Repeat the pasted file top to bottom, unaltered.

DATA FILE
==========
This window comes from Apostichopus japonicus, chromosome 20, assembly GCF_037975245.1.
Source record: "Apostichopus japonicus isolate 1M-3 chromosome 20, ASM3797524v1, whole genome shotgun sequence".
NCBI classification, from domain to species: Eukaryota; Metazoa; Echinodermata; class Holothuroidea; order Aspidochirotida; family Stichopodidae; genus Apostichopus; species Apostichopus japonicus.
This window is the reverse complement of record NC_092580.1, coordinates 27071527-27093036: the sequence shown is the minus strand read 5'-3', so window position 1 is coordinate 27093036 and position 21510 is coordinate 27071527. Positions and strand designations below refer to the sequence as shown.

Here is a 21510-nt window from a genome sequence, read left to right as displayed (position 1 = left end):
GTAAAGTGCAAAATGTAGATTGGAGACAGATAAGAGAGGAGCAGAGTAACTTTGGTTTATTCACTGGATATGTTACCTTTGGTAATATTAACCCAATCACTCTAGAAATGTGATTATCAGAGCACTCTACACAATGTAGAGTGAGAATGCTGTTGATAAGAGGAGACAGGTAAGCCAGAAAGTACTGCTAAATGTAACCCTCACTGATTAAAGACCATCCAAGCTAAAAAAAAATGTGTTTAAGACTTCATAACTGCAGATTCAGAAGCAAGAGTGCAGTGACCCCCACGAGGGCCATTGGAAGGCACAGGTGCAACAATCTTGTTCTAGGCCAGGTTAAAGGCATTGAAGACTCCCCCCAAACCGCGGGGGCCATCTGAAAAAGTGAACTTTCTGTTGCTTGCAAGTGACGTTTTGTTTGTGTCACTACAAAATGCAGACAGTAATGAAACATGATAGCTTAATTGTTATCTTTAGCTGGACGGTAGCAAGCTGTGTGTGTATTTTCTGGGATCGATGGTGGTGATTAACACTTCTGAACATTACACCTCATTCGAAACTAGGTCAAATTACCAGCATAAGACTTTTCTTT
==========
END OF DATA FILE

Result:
This window comes from Apostichopus japonicus, chromosome 20, assembly GCF_037975245.1.
Source record: "Apostichopus japonicus isolate 1M-3 chromosome 20, ASM3797524v1, whole genome shotgun sequence".
NCBI classification, from domain to species: Eukaryota; Metazoa; Echinodermata; class Holothuroidea; order Aspidochirotida; family Stichopodidae; genus Apostichopus; species Apostichopus japonicus.
This window is the reverse complement of record NC_092580.1, coordinates 27071527-27093036: the sequence shown is the minus strand read 5'-3', so window position 1 is coordinate 27093036 and position 21510 is coordinate 27071527. Positions and strand designations below refer to the sequence as shown.

Here is a 21510-nt window from a genome sequence, read left to right as displayed (position 1 = left end):
GTAAAGTGCAAAATGTAGATTGGAGACAGATAAGAGAGGAGCAGAGTAACTTTGGTTTATTCACTGGATATGTTACCTTTGGTAATATTAACCCAATCACTCTAGAAATGTGATTATCAGAGCACTCTACACAATGTAGAGTGAGAATGCTGTTGATAAGAGGAGACAGGTAAGCCAGAAAGTACTGCTAAATGTAACCCTCACTGATTAAAGACCATCCAAGCTAAAAAAAAATGTGTTTAAGACTTCATAACTGCAGATTCAGAAGCAAGAGTGCAGTGACCCCCACGAGGGCCATTGGAAGGCACAGGTGCAACAATCTTGTTCTAGGCCAGGTTAAAGGCATTGAAGACTCCCCCCAAACCGCGGGGGCCATCTGAAAAAGTGAACTTTCTGTTGCTTGCAAGTGACGTTTTGTTTGTGTCACTACAAAATGCAGACAGTAATGAAACATGATAGCTTAATTGTTATCTTTAGCTGGACGGTAGCAAGCTGTGTGTGTATTTTCTGGGATCGATGGTGGTGATTAACACTTCTGAACATTACACCTCATTCGAAACTAGGTCAAATTACCAGCATAAGACTTTTCTTT